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‘My mum expected a tirade’: North-east locals remember friendly encounters with Prince Philip at Balmoral

Prince Charles and Princess Anne pushed on a swing by the Duke of Edinburgh, watched by Queen Elizabeth II at Balmoral in 1955.
Prince Charles and Princess Anne pushed on a swing by the Duke of Edinburgh, watched by Queen Elizabeth II at Balmoral in 1955.

The Royal Family have made no secret of their love of Scotland, particularly Deeside, spending precious weeks at Balmoral Castle during the summer.

For the Queen and Prince Philip, Balmoral represented a refuge, somewhere to bring the children, grandchildren and great-grandchildren and have as normal a life as possible.

Prince Philip is known to have taken a keen interest in gardening, creating a large vegetable patch on the north side of the castle.

For locals, the royals are familiar figures in the community, accepted without fuss as they have regularly joined in worship at Crathie Kirk.

Today Balmoral Castle’s social media pages displayed a simple black square, prompting an outpouring of grief and some fond recollections from people all over the world.

Alan Wilks shared a family memory of bumping into Prince Philip there.

He wrote: “A number of years ago my mum and dad were back at Balmoral, close to where she was born.

“She decided that being born there entitled them to drive into the private Balmoral estate, near Loch Muick in their Morris Marina.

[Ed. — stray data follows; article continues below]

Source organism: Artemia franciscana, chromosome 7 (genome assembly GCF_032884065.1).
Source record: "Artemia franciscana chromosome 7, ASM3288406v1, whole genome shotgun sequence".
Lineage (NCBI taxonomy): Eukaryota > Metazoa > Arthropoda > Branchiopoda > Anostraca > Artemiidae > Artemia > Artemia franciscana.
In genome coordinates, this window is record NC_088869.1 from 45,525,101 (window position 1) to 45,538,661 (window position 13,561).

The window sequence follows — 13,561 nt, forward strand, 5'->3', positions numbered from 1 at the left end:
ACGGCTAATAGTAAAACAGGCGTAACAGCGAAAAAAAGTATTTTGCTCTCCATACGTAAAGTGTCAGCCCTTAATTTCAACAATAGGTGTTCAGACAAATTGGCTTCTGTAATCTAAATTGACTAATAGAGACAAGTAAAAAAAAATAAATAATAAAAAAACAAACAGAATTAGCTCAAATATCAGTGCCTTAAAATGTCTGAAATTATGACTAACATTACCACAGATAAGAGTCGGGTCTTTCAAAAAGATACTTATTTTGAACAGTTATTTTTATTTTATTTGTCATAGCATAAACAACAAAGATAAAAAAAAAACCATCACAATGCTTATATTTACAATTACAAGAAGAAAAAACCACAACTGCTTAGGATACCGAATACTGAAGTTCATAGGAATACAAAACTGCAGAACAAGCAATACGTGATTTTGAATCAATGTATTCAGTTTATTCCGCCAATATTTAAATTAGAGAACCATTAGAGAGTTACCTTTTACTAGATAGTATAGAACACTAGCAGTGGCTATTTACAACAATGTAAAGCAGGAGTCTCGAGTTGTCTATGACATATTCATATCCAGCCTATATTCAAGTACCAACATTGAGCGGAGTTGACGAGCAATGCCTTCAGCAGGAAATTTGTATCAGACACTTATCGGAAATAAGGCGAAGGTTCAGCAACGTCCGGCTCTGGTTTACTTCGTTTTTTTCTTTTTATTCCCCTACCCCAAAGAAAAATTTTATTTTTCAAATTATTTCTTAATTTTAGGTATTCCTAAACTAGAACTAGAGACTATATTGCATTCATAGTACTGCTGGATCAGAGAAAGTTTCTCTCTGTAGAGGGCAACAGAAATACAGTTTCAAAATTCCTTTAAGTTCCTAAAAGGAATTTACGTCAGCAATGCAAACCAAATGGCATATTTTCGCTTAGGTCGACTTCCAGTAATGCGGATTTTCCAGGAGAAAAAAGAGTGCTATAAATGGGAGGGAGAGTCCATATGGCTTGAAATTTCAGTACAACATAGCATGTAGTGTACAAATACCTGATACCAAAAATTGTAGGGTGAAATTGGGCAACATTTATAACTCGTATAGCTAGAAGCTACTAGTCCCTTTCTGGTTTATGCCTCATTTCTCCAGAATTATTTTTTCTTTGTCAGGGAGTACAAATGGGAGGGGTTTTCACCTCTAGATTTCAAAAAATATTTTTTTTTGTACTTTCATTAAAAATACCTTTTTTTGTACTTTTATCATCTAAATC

“On a narrow track on the estate, a Land Rover was coming in the opposite direction.

“There was no passing place. Out of the Land Rover came the driver, the Duke of Edinburgh.

“My mum expected a tirade, but when she explained that she had been born nearby and had merely wanted to visit somewhere to which she had walked as a child, he had a long chat with her about life at Balmoral in the war years, told them they were welcome to continue their drive thought his land and then reversed his Land Rover to let the Morris Marina pass.”

Also on social media, Ian Smith recalled another royal encounter.

He said: “I met Prince Philip once whilst I was running on a remote track at Balmoral.

“A Range Rover pulled up behind me [and I heard] ‘what the bloody hell are you doing young man?'”

When Mr Smith responded that he was training for rugby, the duke said “good man” before waving and driving off “at speed”.

The Braemar Gathering was an annual fixture for the royal couple, with Prince Philip’s enjoyment and enthusiasm often evident – especially during the inter-service events.

David Geddes, president of the  Braemar Royal Highland Society said: “The Braemar Royal Highland Society extends our deepest sympathy to our patron Her Majesty the Queen and the Royal Family.

“It was an honour and a privilege to welcome HRH The Duke of Edinburgh to the Gathering each year up until his retirement from public duty.”

Elgin City South councillor John Divers met the duke in 1969 during his own Navy career while serving on the HMS Eagle aircraft carrier – before later meeting him again during a royal visit to RAF Kinloss.

He said: “I was in the Queen’s colour guard at the time and we had just returned from America.